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The Jeep Wrangler has been around since 1941. The current day Wrangler is a rugged, purpose built vehicle that can go almost anywhere. Because of this, many people consider the Jeep Wrangler one of the worst choices for people who never plan to take it off-road. The vehicle has the aerodynamics of a brick, gets about 17mpg and doesn’t have a smooth ride. That said, the Jeep Wrangler Unlimited is one of the best cars to tow behind a motorhome.
We purchased a 2015 Jeep Wrangler Unlimited Sport Hard Top with Tow Package (includes 3.73 gear ratio).
The Jeep Wrangler Unlimited met our requirements for a “toad” (a car to towed behind RV).
- four wheel drive
- automatic transmission
- four doors to accommodate RV living with dogs
- under 5,000 pounds so not to exceed the max tow capacity of our 29′ motorhome.
There are a limited number of cars that can be flat towed behind an RV with all four wheels on the ground without extensive (and expensive) alterations. If you’re looking for the best flat tow vehicles, read our Jeep Wrangler Unlimited review to see if it’s the right fit for you.
Jeep Wrangler Unlimited Review – One of the Best Cars to Tow Behind a Motorhome
Reasons We Bought a Jeep Wrangler Unlimited
1. Ability to be Flat Towed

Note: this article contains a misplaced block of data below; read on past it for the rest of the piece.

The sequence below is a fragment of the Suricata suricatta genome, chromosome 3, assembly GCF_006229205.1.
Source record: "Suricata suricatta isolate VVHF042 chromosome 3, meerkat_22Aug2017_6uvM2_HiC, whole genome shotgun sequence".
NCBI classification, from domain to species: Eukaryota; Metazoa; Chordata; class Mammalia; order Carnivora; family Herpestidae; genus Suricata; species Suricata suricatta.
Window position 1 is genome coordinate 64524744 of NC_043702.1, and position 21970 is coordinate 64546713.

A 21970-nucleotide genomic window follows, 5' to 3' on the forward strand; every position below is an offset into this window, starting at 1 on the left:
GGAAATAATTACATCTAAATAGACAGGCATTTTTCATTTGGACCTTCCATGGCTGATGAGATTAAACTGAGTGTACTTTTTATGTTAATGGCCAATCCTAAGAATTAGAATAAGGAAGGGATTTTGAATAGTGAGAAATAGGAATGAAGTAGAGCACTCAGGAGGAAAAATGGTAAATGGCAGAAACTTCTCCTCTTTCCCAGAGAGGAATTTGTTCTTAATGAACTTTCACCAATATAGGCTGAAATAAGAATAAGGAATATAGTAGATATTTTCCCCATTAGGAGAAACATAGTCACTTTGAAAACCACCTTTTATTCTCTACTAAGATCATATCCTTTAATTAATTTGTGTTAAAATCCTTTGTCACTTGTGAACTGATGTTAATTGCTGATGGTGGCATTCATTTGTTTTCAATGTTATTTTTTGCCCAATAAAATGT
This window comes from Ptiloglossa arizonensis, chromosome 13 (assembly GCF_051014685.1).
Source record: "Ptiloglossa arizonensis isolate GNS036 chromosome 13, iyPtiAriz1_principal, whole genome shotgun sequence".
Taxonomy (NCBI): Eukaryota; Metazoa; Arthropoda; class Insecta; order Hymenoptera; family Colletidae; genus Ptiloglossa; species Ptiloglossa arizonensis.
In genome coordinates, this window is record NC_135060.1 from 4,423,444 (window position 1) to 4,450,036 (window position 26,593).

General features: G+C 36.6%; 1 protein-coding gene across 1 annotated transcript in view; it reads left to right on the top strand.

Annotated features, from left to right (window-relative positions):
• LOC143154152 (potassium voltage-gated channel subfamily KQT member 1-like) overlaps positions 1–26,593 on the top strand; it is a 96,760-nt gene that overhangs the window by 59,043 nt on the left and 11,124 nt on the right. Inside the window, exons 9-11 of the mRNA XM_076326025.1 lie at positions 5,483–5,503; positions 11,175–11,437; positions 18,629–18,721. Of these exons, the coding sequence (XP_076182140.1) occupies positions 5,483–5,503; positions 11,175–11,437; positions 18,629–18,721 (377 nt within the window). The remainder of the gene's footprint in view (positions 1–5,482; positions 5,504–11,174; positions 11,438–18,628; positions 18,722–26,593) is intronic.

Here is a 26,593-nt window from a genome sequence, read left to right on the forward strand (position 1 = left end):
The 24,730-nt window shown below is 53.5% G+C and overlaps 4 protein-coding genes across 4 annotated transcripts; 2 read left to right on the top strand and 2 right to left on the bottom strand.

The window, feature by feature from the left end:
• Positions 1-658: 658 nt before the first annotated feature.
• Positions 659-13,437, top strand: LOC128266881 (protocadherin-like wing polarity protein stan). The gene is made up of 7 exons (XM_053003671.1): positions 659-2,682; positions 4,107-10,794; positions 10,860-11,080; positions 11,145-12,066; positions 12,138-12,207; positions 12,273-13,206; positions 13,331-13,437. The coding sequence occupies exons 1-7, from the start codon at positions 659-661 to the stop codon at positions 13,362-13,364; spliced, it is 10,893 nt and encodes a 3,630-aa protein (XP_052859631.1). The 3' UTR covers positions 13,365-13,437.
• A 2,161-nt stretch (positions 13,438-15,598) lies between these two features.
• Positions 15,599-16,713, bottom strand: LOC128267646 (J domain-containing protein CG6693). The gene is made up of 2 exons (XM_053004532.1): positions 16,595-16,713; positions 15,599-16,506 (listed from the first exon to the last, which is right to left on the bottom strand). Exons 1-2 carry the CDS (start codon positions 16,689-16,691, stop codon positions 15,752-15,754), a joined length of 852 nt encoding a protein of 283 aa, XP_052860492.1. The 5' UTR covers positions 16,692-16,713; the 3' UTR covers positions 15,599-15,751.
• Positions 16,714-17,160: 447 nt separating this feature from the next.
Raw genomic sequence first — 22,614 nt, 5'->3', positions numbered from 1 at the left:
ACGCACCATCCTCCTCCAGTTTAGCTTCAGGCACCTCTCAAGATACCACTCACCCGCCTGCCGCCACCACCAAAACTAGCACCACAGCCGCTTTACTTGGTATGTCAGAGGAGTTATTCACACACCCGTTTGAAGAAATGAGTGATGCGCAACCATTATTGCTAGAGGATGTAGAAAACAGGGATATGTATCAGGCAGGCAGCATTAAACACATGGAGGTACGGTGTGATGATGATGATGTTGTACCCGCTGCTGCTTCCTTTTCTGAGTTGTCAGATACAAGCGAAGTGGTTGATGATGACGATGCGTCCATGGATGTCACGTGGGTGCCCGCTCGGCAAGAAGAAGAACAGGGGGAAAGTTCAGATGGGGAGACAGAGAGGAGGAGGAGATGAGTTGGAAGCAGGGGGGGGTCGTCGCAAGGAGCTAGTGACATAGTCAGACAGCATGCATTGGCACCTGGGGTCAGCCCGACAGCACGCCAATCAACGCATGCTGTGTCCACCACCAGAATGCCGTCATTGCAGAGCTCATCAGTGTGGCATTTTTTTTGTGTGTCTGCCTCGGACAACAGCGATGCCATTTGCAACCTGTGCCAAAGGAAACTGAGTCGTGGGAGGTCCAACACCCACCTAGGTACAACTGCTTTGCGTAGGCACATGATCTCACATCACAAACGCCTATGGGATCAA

The ability to flat tow a Jeep Wrangler was the main reason we considered it for RV living. Because of the vast number of aftermarket Jeep accessories, there are various options to choose from when setting up a Jeep Wrangler to be flat towed. Read How to Flat Tow a Jeep Wrangler.
On the road, we had no problems towing the Jeep Wrangler with a 29′ gas powered motorhome. It tracked well with the RV and went around corners smoothly. Most of the time we had no idea it was back there, which made it helpful to have a rear view camera so we can monitor the vehicle while driving.
The Jeep Wrangler was easy to connect and disconnect from the RV as well as getting it in and out of tow mode. The ease of disconnecting the Jeep was great because the only downside of flat towing a vehicle is that you cannot back up with it attached. While this wasn’t typically an issue for us, we did get stuck on a dead end street once and had to disconnect the vehicle before we could turn around.
2. The 4×4 Capability
We love to explore the backcountry and being able to go on off-road trails like Broken Arrow Trail in Sedona, Arizona is one of the main reasons to have a capable four wheel drive vehicle. The Jeep Wrangler Unlimited, even in its stock form, is able to tackle roads and obstacles that most vehicles can’t.
The Jeep Wrangler can do this because of its high ground clearance, 4 wheel drive system with a 4hi and 4lo setting. 4lo setting allows the Jeep to climb obstacles and steep grades without needing to apply much, if any, throttle. The Hill Assist feature holds the Jeep steady if we stop on a steep incline and release the brake to begin moving forward. Hill Decent feature prevents the Jeep from picking up speed while going down steep dirt trails.
Also doesn’t hurt to have a rear mounted full size spare tire so we don’t have to worry about trying to get home on a “donut” (we’ve needed the spare twice now).
3. Plenty of Room
The rear seats in the Jeep Wrangler can be folded flat, which allows for plenty of room for two large dogs and cargo. There is an additional storage under a flap in the rear bed which includes a place to hold the screws removed when the top is off so they don’t get lost.